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Addison explores having one trash hauler serve entire twp.



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January 23, 2013 - Now that Addison Township is going to save money on its trash-hauling services, Supervisor Bruce Pearson is wondering if there's a way to save the municipality money by having one company pick up eveyone's garbage.

"I have a real concern that we have a lot of residents who are getting ripped off for garbage pickup just by the quotes we got," he said. "There is a huge difference (from) one carrier to another (and) some of the carriers that were extremely high we see everyday (driving) up and down in our area."

Last week, township officials voted 6-0 to grant a three-year contract to Republic services to collect the township government and fire department's trash. Rates will start at $82.50 per month this year and increase to $85 next year and $87.50 in 2015.

The township sought bids from nine trash haulers but received responses from only three – Sunrise Management Services, Waste Management and Republic Services.

"Republic was the cheapest by a long shot," Pearson said.

Sunrise's monthly rates began at $112, then increased to $123 and $138 next year and the year after.

Waste Management's monthly rates were $130, $132.58 and $135.25 over the three-year peiod.

Contracting with Republic will save the township around $90 per month. Addison was previously paying about $120 for pickup at the township and $54 for pickup at the fire department.

"That's quite a bit of savings and I'm just happy we can go out do this every once in awhile," Pearson said. "It's how we save money."

Republic has been around since 2000 and is the second largest trash hauler in the United States. The company currently services Rochester Hills, Ray Township and Flint.

Based on the savings the township government will experience, Pearson is looking to explore the possibility of having a single trash hauler serve every household in the township, a proposal he plans to bring to the board next month.

Right now, Addison residents obtain their own trash hauling serves via private subscriptions. Waste removal is not a service offered by the township government.

Not only does Pearson believe residents would see savings, but the township as a whole would be "greener." Having one company collecting trash throughout the township on one day would mean less fuel use by the hauler's trucks.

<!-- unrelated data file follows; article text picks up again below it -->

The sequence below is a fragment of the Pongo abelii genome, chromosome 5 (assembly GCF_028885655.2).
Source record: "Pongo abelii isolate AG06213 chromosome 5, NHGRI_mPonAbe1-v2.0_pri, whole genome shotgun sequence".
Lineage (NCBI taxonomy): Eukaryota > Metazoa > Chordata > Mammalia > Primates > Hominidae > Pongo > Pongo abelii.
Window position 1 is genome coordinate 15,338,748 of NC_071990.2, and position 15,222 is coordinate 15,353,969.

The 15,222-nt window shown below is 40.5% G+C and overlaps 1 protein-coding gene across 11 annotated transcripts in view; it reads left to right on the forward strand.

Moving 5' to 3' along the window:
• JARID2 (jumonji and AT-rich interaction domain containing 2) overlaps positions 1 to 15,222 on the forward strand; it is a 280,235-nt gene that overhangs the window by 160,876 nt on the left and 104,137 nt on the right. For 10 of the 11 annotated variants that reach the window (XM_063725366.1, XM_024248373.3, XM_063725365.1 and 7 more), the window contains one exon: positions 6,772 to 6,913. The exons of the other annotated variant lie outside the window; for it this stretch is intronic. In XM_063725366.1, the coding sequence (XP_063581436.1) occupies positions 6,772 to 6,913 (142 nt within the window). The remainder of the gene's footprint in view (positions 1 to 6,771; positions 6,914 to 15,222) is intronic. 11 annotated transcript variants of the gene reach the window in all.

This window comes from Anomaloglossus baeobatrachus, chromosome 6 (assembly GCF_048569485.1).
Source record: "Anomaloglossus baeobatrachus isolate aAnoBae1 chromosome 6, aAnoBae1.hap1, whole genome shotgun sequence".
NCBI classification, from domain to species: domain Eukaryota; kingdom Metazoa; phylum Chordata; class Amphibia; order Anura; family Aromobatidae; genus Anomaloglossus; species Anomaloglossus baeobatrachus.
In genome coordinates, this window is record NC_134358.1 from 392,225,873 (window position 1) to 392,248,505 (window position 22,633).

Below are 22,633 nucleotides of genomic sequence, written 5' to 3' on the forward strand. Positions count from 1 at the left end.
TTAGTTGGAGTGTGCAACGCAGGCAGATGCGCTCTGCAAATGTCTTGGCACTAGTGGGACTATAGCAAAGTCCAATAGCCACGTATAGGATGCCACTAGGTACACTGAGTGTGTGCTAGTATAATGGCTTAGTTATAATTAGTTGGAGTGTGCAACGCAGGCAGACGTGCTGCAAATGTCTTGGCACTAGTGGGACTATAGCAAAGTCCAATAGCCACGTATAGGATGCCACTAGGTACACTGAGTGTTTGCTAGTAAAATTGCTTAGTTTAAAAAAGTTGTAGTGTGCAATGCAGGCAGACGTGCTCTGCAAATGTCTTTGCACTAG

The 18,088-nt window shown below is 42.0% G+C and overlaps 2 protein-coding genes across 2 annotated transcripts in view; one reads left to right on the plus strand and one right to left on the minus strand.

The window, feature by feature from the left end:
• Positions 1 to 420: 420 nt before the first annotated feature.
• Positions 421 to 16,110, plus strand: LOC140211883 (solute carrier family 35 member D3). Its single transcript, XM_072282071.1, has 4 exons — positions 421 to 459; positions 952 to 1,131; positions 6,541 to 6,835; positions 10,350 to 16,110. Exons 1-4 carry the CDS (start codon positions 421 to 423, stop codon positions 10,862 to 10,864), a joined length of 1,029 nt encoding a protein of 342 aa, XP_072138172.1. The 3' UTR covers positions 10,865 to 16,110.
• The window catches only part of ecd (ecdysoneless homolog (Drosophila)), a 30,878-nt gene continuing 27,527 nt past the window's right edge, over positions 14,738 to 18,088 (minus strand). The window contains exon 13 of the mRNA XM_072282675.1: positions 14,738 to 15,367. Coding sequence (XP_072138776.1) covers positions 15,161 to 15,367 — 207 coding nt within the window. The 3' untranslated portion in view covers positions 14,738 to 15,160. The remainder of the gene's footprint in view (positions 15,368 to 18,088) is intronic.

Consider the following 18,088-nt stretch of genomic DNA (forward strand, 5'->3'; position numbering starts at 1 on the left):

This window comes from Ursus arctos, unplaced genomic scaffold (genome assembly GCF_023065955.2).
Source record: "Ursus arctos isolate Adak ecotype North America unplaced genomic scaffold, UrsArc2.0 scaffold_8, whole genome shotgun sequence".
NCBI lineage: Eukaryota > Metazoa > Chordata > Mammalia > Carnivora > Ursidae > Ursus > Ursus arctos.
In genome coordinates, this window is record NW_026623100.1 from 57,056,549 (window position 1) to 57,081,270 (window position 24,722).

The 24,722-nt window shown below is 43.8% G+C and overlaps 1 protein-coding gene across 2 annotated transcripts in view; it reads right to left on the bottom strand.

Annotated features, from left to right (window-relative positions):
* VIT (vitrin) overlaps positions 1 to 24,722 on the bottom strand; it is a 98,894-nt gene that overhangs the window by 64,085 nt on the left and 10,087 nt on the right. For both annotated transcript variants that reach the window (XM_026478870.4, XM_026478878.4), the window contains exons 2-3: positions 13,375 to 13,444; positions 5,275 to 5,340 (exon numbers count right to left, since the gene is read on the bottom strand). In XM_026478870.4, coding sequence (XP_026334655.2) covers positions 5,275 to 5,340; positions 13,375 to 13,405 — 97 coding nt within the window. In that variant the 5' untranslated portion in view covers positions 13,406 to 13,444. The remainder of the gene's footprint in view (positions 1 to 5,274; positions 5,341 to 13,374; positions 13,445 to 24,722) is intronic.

It would also mean less "wear and tear" on the roads.

"We have six different garbage companies six days a week running through our town. Here we are spending all this money and we've re-graveled all our roads and these garbage trucks are one of the main reasons they get (torn) up," he said. "This way everybody's garbage goes out the same day and it all gets picked up and then we don't see the garbage (sitting out) the rest of the week."

Pearson said they would probably be able to get recycling once a month at a discounted price, instead of residents paying extra for individual pickup.

"It's time we protect all the residents and we bargain in numbers because that's where we get our discounts," he said.

Clerk Pauline Bennett said she has no problem "exploring the issue."

"Whether it is this or a different issue," she said. "It's always good to think about things."

Trustee Linda Gierak said she needs more information in order to formulate a definite opinion on the subject.

"I haven't made any concrete decisions about it," she said. "I recognize it could really be a benefit for our residents, but at the same time I know there are a lot of local small companies that could be greatly impacted, so I need more information."

Pearson indicated the township would be fair in its decision-making process and request bids from every available company.

"If they're the lowest bidder, they'll get it. It's not like we're trying to push any garbage company out of business or anything like that," Pearson added. "If residents find out they can save 50 or 60 percent and it's a one-day garbage pickup and they can get recycling, I think that's going to make a big difference in their opinion of whether or not to do this."

Trevor graduated with degrees in English and communications from Rochester College. He wrote for his college and LA View newspapers before joining The Clarkston News in May 2007.
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